“I just happened to say, ‘If you ever need any help with anything, give me a call’ – you know, the sort of thing you say to neighbours and such. Well, sure enough, that winter (in 2009), they gave me a call.”

Once again, relationships led to opportunity and Dunphy now grows 2,000 acres of soybeans and corn for his new employers, and crops 500 acres of his own (although he’s currently looking to buy land). He describes himself as more of a farm manager than a farmer and says it’s hard to imagine how he would be able to acquire the assets he’d need to establish his own operation.

“Would I be willing to go without the steady income of being a farm manager in order to go out on my own? I don’t know,” says Dunphy. “To do the kind of farming that I’m doing now – to have a large combine and pretty modern equipment – when you’re standing in my shoes, it seems well near impossible.”

But in the next breath, he says “maybe it isn’t.”

“I know here in PEI – and I would think in the rest of Canada – there’s a real shortage of young people in agriculture,” he says. “What I’ve seen is that the older generation is more willing than ever to welcome new ideas and younger people into their operation.”

There are also a fair number of young people, like himself, who want to farm for a living but don’t have an operation they can take over, says Dunphy, who is president of the PEI Young Farmer’s Association.

“I also know two fellows who were a year ahead of me in college who ended up doing the same thing that I am,” he says. “Their situation was similar to mine – the home farm wasn’t doing so good or there wasn’t room to bring on another person – but they’ve found a way to make a living from farming.”

How it will play out is hard to predict, but Dunphy says there are opportunities for what he calls “creative” approaches to farm transfers. Many farmers don’t have anyone to pass the farm onto, but don’t want to see an operation they’ve built over a lifetime simply wound down and its assets sold off.

“Farmers are a proud bunch and I don’t know that getting a cheque from selling the farm excites them that much,” says Dunphy. “If they don’t have a son or daughter or an in-law wanting to take over the farm, then bringing in someone would be the next best thing.”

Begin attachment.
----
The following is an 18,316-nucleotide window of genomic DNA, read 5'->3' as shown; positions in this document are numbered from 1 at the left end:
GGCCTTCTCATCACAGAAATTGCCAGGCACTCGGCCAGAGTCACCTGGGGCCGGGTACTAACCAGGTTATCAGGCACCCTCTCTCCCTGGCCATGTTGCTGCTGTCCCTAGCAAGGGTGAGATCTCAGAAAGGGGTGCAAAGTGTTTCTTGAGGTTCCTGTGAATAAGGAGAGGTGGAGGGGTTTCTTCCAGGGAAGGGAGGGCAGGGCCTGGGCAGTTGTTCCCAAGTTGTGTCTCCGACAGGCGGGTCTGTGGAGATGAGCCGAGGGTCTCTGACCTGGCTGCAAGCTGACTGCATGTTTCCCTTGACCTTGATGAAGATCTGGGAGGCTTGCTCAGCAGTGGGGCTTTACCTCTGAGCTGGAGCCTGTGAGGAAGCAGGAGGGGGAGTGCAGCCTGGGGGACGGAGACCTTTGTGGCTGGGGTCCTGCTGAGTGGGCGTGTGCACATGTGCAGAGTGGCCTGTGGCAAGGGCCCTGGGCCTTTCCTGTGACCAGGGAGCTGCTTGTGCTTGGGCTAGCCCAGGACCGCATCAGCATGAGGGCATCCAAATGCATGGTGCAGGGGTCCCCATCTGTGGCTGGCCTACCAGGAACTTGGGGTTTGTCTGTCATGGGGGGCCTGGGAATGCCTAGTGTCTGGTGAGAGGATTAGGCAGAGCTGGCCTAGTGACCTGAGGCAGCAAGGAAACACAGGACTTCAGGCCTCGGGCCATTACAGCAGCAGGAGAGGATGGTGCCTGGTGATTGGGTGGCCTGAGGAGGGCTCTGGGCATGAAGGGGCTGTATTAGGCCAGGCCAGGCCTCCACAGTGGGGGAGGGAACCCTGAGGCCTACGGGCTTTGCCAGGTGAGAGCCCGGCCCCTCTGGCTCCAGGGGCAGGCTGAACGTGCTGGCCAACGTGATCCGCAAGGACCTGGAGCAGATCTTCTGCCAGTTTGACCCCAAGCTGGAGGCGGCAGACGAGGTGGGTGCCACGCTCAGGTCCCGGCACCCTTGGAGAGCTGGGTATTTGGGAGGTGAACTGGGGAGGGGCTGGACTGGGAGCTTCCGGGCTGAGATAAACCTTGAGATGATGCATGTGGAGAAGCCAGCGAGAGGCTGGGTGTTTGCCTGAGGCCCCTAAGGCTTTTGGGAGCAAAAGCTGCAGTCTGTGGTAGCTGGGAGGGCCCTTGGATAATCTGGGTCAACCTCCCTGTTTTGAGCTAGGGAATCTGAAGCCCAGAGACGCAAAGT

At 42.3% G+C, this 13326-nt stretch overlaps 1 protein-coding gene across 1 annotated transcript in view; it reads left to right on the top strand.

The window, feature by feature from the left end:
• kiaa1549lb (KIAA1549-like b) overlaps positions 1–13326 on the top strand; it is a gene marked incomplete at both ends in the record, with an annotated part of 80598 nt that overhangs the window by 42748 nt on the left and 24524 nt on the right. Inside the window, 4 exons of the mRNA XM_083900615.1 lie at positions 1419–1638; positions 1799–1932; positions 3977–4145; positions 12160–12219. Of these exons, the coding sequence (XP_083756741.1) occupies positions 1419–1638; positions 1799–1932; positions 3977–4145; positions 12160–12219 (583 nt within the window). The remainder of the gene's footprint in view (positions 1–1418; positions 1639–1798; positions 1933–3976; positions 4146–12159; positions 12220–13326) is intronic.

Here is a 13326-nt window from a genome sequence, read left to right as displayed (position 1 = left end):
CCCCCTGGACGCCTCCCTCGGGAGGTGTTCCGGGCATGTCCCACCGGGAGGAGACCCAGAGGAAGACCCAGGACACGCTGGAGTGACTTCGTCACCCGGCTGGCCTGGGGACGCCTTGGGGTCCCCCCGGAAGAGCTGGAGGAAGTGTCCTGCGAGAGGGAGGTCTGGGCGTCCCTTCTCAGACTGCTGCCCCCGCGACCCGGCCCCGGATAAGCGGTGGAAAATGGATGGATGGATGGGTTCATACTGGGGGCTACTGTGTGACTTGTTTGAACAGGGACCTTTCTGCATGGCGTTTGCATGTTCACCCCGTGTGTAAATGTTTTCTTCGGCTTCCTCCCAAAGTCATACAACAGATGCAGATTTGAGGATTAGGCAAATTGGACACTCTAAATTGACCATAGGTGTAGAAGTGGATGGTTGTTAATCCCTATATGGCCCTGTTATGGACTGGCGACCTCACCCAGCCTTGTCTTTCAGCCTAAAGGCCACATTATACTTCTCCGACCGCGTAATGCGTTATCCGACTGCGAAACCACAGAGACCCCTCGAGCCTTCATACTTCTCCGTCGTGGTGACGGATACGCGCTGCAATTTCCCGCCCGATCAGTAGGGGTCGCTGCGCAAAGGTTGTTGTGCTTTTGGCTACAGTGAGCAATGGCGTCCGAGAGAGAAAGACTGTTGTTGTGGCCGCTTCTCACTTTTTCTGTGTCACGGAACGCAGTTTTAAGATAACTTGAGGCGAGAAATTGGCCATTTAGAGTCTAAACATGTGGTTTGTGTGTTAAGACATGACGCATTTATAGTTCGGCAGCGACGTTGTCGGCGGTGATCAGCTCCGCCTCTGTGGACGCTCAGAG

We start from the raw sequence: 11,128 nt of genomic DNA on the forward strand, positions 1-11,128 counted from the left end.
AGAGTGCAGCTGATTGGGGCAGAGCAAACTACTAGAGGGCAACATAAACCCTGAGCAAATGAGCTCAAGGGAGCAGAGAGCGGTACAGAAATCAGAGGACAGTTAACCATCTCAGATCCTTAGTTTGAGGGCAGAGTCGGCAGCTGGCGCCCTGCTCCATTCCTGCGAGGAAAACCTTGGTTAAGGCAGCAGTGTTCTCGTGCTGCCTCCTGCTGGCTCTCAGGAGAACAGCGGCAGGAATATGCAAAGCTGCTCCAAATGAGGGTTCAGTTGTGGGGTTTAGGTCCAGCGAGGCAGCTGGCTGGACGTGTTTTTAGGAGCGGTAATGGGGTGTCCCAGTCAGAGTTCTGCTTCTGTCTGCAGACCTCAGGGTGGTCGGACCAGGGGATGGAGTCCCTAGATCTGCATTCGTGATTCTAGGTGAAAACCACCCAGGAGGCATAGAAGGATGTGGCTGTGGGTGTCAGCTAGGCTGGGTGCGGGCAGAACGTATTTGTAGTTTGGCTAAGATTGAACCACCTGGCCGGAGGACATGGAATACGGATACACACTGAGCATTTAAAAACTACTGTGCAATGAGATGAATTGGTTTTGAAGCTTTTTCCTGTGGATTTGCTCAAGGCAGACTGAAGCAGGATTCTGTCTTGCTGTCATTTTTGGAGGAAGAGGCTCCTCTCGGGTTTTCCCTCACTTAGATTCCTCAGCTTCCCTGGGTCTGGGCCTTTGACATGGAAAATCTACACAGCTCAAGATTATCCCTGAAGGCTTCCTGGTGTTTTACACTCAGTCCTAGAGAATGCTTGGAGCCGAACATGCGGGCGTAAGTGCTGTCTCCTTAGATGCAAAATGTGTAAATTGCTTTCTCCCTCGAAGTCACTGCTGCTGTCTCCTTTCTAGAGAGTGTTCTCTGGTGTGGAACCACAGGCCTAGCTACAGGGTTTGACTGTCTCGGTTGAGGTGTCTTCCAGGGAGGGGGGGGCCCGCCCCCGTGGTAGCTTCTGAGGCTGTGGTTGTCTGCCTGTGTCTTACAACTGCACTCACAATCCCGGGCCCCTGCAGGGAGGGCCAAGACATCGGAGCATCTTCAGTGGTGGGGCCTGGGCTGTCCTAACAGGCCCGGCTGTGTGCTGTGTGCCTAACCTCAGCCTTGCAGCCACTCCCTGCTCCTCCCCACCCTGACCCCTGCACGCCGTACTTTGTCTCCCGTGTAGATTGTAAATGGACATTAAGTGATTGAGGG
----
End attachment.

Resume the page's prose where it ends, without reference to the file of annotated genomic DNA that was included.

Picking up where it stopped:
Even though the costs of buying a commercial-sized farm are enormous, that’s not necessarily an insurmountable barrier if the owner is willing to stage that transaction over a long enough time frame, he notes. In Dunphy’s view, the tricky part is those other two things – relationships and communication.

The first partly depends on showing you have the necessary production and business smarts, but it’s also about things such as a shared passion for a farm and having a vision for its future, says Dunphy.

“I think for the older farmer, it would come down to looking at that person and being able to see an image of themselves if they were 30 years younger,” he says.

And then, when the time is ripe, the two parties need to talk about what might be possible.

“Getting an older person to talk about what they see happening in the next 10 years or so can be like pulling teeth,” he says. “But that’s where the communication comes in. You need to find a way to have those conversations.”

This is Dunphy’s sixth farming season and he says it’s too early to say if he might go that route. But he’s confident such opportunities are out there.

“Look at my situation – you wouldn’t have seen this sort of thing very often 20 years ago. But times are changing.”